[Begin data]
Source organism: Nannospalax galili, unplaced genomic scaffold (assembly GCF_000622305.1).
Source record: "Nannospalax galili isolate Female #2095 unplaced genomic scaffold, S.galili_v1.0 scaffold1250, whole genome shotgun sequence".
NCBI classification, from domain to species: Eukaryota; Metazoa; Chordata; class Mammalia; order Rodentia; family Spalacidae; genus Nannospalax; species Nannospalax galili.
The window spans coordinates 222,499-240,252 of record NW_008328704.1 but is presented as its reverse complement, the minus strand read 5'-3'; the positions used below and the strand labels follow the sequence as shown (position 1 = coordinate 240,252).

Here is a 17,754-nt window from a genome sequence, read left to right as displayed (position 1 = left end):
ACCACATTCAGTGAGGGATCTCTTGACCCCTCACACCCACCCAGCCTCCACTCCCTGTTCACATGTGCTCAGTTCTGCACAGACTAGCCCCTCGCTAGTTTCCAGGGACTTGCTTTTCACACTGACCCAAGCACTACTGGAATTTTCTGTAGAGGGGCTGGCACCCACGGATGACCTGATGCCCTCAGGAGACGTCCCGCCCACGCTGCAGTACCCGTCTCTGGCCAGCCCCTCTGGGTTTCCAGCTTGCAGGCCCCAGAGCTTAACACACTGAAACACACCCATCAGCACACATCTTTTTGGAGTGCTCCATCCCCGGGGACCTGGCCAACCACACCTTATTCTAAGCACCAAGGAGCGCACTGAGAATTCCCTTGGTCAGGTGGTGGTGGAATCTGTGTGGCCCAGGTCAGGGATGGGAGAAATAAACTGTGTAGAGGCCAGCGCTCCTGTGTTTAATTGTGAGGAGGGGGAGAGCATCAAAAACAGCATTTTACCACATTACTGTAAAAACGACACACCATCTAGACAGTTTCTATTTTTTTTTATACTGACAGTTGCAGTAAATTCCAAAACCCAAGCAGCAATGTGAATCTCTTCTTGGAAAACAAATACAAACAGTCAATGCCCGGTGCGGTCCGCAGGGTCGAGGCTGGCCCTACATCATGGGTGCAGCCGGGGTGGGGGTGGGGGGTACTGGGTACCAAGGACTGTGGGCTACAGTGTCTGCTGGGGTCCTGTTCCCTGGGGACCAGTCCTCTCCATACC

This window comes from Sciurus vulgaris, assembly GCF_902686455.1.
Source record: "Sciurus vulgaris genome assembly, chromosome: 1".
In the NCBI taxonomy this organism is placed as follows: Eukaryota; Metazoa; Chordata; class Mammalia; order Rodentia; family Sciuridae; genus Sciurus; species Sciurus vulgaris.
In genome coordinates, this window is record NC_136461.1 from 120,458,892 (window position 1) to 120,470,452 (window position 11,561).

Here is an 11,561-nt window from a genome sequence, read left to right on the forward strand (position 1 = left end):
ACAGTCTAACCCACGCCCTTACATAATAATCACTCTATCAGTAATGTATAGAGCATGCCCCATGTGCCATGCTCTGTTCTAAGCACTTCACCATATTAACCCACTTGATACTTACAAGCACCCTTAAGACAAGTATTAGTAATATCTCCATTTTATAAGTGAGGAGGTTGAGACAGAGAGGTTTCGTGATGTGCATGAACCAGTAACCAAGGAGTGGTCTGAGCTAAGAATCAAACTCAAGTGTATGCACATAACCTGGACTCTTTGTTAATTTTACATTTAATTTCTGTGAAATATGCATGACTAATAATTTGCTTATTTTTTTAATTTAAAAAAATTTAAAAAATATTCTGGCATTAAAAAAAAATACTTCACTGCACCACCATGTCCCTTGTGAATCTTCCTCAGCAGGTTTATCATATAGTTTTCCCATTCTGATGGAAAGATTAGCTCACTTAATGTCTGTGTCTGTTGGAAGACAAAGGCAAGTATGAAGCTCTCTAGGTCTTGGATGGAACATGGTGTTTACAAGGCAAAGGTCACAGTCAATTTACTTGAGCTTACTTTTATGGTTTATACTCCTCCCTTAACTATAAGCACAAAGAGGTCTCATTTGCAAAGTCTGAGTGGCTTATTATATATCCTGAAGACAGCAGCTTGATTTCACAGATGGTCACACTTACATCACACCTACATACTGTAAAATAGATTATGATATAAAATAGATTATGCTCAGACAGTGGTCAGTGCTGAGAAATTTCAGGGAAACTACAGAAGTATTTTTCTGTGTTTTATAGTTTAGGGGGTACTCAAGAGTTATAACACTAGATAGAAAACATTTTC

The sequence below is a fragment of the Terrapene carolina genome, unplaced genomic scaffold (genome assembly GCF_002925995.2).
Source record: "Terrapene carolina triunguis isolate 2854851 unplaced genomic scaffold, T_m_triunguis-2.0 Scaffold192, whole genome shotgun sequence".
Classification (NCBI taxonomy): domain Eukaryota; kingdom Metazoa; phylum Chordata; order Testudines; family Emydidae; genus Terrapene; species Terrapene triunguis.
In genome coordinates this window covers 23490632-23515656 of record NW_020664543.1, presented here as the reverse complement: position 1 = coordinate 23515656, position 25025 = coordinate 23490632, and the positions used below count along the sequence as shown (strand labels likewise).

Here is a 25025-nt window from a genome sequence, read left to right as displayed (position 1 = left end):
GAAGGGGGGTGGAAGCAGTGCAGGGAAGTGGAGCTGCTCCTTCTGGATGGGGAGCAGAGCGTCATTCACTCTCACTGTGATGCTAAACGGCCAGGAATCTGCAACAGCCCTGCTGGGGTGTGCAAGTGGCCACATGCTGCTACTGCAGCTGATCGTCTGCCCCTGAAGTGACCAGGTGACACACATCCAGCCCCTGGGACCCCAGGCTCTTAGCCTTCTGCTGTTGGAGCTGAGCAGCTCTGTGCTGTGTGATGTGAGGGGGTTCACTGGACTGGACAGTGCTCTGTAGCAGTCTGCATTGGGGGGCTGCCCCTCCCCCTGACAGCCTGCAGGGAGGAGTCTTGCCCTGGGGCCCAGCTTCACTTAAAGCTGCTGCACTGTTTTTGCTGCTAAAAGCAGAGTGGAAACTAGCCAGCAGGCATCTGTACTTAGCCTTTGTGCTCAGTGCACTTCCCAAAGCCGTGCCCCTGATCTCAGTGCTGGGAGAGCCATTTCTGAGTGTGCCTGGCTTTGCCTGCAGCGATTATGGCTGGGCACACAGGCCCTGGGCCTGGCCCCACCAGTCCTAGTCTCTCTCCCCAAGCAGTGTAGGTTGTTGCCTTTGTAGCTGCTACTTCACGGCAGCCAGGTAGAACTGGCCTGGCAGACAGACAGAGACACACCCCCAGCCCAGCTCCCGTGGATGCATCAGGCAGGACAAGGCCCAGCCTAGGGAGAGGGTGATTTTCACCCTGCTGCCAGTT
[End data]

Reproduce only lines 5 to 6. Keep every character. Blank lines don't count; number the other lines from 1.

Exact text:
Here is a 17,754-nt window from a genome sequence, read left to right as displayed (position 1 = left end):
ACCACATTCAGTGAGGGATCTCTTGACCCCTCACACCCACCCAGCCTCCACTCCCTGTTCACATGTGCTCAGTTCTGCACAGACTAGCCCCTCGCTAGTTTCCAGGGACTTGCTTTTCACACTGACCCAAGCACTACTGGAATTTTCTGTAGAGGGGCTGGCACCCACGGATGACCTGATGCCCTCAGGAGACGTCCCGCCCACGCTGCAGTACCCGTCTCTGGCCAGCCCCTCTGGGTTTCCAGCTTGCAGGCCCCAGAGCTTAACACACTGAAACACACCCATCAGCACACATCTTTTTGGAGTGCTCCATCCCCGGGGACCTGGCCAACCACACCTTATTCTAAGCACCAAGGAGCGCACTGAGAATTCCCTTGGTCAGGTGGTGGTGGAATCTGTGTGGCCCAGGTCAGGGATGGGAGAAATAAACTGTGTAGAGGCCAGCGCTCCTGTGTTTAATTGTGAGGAGGGGGAGAGCATCAAAAACAGCATTTTACCACATTACTGTAAAAACGACACACCATCTAGACAGTTTCTATTTTTTTTTATACTGACAGTTGCAGTAAATTCCAAAACCCAAGCAGCAATGTGAATCTCTTCTTGGAAAACAAATACAAACAGTCAATGCCCGGTGCGGTCCGCAGGGTCGAGGCTGGCCCTACATCATGGGTGCAGCCGGGGTGGGGGTGGGGGGTACTGGGTACCAAGGACTGTGGGCTACAGTGTCTGCTGGGGTCCTGTTCCCTGGGGACCAGTCCTCTCCATACC